A team of scientists is calling for more research into how sunlight inactivates SARS-CoV-2 after realizing there is a clear difference between recent theory and experimental results.
Paolo Luzatto-Fagis, a mechanical engineer at UC Santa Barbara, and colleagues found that the virus became inactive eight times faster in experiments predicting the latest theoretical model.
“The theory assumes that inactivation damages the RNA of the virus by hitting it with UVB, damaging it,” Luzto-Fagiz explained.
But discrepancies suggest that something more than that is going on, and finding out what this is can be helpful in managing the virus.
UV light, or the ultraviolet portion of the spectrum, is easily absorbed by some nucleic acid bases in DNA and RNA, making it difficult to repair.
But not all UV lights are the same. Long UV waves, called UVAs, do not have enough energy to cause problems. It is the mid-range UVB waves in sunlight that are primarily responsible for killing microbes and putting our own cells at risk of sun damage.
Short-wave UVC radiation has been shown to be effective against viruses such as SARS-CoV-2, which are still safely absorbed into human fluids.
But these types of UV do not usually come into contact with the Earth’s surface, thanks to the ozone layer.
“UVC is great for hospitals,” said Julie McCurry, co-author and reggae State University toxicologist. “But in other environments – for example, kitchens or subways – UVC will interact with parts to produce harmful ozone.”
In July 2020, an experimental study tested the effects of UV light on SARS-Cavi-2 in simulated saliva. They noted that the virus became inactive when exposed to simulated sunlight for 10-2 minutes.
“Natural sunlight can be effective as a disinfectant for contaminants,” Wood and colleagues concluded in the paper.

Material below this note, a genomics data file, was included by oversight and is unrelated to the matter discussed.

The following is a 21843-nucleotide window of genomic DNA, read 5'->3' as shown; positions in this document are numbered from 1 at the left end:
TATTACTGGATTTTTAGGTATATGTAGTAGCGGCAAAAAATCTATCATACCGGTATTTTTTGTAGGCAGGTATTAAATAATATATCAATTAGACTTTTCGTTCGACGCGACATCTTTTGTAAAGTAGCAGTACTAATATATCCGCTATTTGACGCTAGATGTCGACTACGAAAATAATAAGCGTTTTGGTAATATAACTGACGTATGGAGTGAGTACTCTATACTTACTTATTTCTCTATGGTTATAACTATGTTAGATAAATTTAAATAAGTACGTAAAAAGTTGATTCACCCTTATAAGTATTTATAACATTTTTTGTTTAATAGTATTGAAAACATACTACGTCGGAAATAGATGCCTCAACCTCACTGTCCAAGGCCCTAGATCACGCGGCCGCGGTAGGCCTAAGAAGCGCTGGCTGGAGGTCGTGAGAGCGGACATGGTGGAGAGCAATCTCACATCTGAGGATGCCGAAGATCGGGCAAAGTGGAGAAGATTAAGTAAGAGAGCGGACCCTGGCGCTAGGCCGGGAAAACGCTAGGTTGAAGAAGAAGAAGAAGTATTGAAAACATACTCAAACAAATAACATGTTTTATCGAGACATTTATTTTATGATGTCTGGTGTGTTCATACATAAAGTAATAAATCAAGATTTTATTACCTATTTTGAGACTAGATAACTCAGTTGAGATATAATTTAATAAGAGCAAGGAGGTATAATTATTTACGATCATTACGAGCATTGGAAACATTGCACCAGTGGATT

Luzto-Figiz and the team compared these results with the theory of how sunlight is, which was published only a month later and saw that the math did not increase.
The study found that the SARS-CoV-2 virus is three times more susceptible to UV exposure to sunlight than influenza A, while 90 percent of coronavirus particles are inactivated after half an hour of exposure to afternoon sunlight in summer.
By comparison, light infectious particles can remain intact for days in winter.
Environmental calculations by a separate team of researchers have concluded that the RNA molecules of the virus are being photomically damaged by light rays.
This is achieved more powerfully by shorter wavelengths of light like UVC and UVB. UVCs do not reach the Earth’s surface, so they rely on calculations of their environmental light exposure on the middle-wave UVB portion of the UV spectrum.
“The inactivity observed experimentally in silhouetted saliva is eight times faster than expected by theory,” Luzto-Figiz and colleagues wrote.
“Therefore, scientists do not yet know what is going on,” Luzto-Fagiz said.
Researchers suspect that instead of directly affecting RNA, long-wave UVA may interact with molecules in a test medium (simulated saliva) that accelerates the inactivation of the virus.
Something similar is found in wastewater treatment – where UVA reacts with other substances to form molecules that damage the virus.
If the UVA. While SARS-CoV-2 can be used to counteract, cheap and energy-efficient wavelength-specific light sources may be useful for enhancing air filtration systems at relatively low risk to human health.
“Our analysis points to the need for additional experiments to test the effect of specific light wavelengths and medium composition separately,” concludes Luzto-Fagis.
With the ability to keep this virus in the air for extended periods of time, safe means to avoid it in countries where it runs very fast and to wear a mask where distance is not possible. But it’s nice to know that sunlight can help us during the warmer months.
His analysis was published in Journal of Infectious Diseases.